Cookies Policy
X

This site uses cookies. By continuing to browse the site you are agreeing to our use of cookies.

I accept this policy

Find out more here

Full Access Audio-tactile crossmodal correspondences

No metrics data to plot.
The attempt to load metrics for this article has failed.
The attempt to plot a graph for these metrics has failed.
The full text of this article is not currently available.

Brill’s MyBook program is exclusively available on BrillOnline Books and Journals. Students and scholars affiliated with an institution that has purchased a Brill E-Book on the BrillOnline platform automatically have access to the MyBook option for the title(s) acquired by the Library. Brill MyBook is a print-on-demand paperback copy which is sold at a favorably uniform low price.

Audio-tactile crossmodal correspondences

  • PDF
  • HTML
Add to Favorites
You must be logged in to use this functionality

image of Multisensory Research
For more content, see Seeing and Perceiving and Spatial Vision.

We investigated some spontaneous crossmodal correspondences between audition and touch both in blind and sighted people. In four experiments, we tested the interactions between the direction of tactile movement (proximal–distal vs. distal–proximal movement on the fingertip) and change in auditory frequency (increasing vs. decreasing pitch). We measured the compatibility effect between congruent stimuli (proximal–distal tactile movements and increasing pitch, or distal–proximal tactile movement and decreasing pitch) and incongruent stimuli (i.e., the reverse association). The selective attention method, commonly used to test crossmodal correspondences, requires participants to focus on tactile or auditory signals while ignoring the other one presented simultaneously. The results with this method did not reveal any significant compatibility effect. However, a variant of the implicit association task (IAT, e.g., Parise and Spence, 2012) that relies on associations in the response buttons did reveal a significant compatibility effect. This effect was similar in the conditions where the arm was placed vertically and horizontally, that is whether or not the distal–proximal tactile movement corresponded to the free movement of an object subjected to gravity. Finally, in the IAT protocol, similar effects were obtained in blind and in sighted people, i.e., a crossmodal correspondence effect was obtained independently of the arm’s position. These results have methodological implications for the testing of crossmodal correspondences and for the design of sensory substitution devices. They indeed demonstrate the relevance of using spontaneous crossmodal correspondences, and not just arbitrary associations, in order to code aspects of the original signals in conversion systems for blind people.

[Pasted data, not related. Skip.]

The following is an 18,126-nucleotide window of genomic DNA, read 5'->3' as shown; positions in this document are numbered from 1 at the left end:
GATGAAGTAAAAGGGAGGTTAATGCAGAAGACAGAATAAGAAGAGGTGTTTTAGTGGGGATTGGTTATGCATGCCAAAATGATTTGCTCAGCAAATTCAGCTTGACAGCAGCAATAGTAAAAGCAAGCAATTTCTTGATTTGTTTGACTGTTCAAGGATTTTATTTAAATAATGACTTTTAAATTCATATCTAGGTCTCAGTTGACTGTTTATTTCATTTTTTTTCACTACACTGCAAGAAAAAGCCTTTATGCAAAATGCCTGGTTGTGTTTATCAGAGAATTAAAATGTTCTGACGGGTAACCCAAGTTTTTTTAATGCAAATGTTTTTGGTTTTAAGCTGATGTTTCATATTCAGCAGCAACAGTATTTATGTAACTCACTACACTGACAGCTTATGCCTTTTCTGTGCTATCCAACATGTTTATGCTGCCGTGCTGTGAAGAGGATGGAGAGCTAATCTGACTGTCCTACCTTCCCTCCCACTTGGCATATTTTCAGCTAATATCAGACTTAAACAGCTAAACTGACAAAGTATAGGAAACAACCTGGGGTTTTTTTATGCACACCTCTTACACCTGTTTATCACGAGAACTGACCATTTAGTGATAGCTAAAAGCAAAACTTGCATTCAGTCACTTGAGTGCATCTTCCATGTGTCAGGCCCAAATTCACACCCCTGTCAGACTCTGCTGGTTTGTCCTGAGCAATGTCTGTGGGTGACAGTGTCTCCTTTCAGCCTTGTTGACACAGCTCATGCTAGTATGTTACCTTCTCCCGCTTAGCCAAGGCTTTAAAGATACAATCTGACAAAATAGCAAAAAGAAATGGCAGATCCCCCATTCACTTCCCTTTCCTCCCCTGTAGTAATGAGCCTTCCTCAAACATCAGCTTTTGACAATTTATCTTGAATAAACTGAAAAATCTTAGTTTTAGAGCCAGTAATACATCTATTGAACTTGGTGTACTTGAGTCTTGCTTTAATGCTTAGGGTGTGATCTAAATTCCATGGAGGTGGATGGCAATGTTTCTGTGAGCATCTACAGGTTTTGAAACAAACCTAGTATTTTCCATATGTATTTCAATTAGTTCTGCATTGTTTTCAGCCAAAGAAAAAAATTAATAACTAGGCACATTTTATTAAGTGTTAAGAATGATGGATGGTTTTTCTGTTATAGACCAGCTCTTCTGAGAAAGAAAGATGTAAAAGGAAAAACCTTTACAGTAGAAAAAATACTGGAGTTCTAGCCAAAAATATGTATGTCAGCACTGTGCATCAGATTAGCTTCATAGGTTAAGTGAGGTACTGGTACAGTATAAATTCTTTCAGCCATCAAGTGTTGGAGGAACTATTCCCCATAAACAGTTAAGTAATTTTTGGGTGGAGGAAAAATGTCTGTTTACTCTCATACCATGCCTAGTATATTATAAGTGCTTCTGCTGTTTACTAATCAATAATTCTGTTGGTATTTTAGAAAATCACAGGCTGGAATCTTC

Affiliations: 1: 1Centre for the Study of the Senses, University of London, UK; 2: 2ISIR, CNRS UMR 7222, France; 3: 3LIMSI, CNRS UPR 3251, France

We investigated some spontaneous crossmodal correspondences between audition and touch both in blind and sighted people. In four experiments, we tested the interactions between the direction of tactile movement (proximal–distal vs. distal–proximal movement on the fingertip) and change in auditory frequency (increasing vs. decreasing pitch). We measured the compatibility effect between congruent stimuli (proximal–distal tactile movements and increasing pitch, or distal–proximal tactile movement and decreasing pitch) and incongruent stimuli (i.e., the reverse association). The selective attention method, commonly used to test crossmodal correspondences, requires participants to focus on tactile or auditory signals while ignoring the other one presented simultaneously. The results with this method did not reveal any significant compatibility effect. However, a variant of the implicit association task (IAT, e.g., Parise and Spence, 2012) that relies on associations in the response buttons did reveal a significant compatibility effect. This effect was similar in the conditions where the arm was placed vertically and horizontally, that is whether or not the distal–proximal tactile movement corresponded to the free movement of an object subjected to gravity. Finally, in the IAT protocol, similar effects were obtained in blind and in sighted people, i.e., a crossmodal correspondence effect was obtained independently of the arm’s position. These results have methodological implications for the testing of crossmodal correspondences and for the design of sensory substitution devices. They indeed demonstrate the relevance of using spontaneous crossmodal correspondences, and not just arbitrary associations, in order to code aspects of the original signals in conversion systems for blind people.

Loading

Full text loading...

/deliver/22134808/26/10/22134808_026_00_S49_text.html;jsessionid=St7uNiwEuc7GCS3uQoEWGwyx.x-brill-live-02?itemId=/content/journals/10.1163/22134808-000s0049&mimeType=html&fmt=ahah
/content/journals/10.1163/22134808-000s0049
Loading

Data & Media loading...

http://brill.metastore.ingenta.com/content/journals/10.1163/22134808-000s0049
Loading
Loading

Article metrics loading...

/content/journals/10.1163/22134808-000s0049
2013-05-16
2016-12-09

Sign-in

Can't access your account?
  • Key

  • Full access
  • Open Access
  • Partial/No accessInformation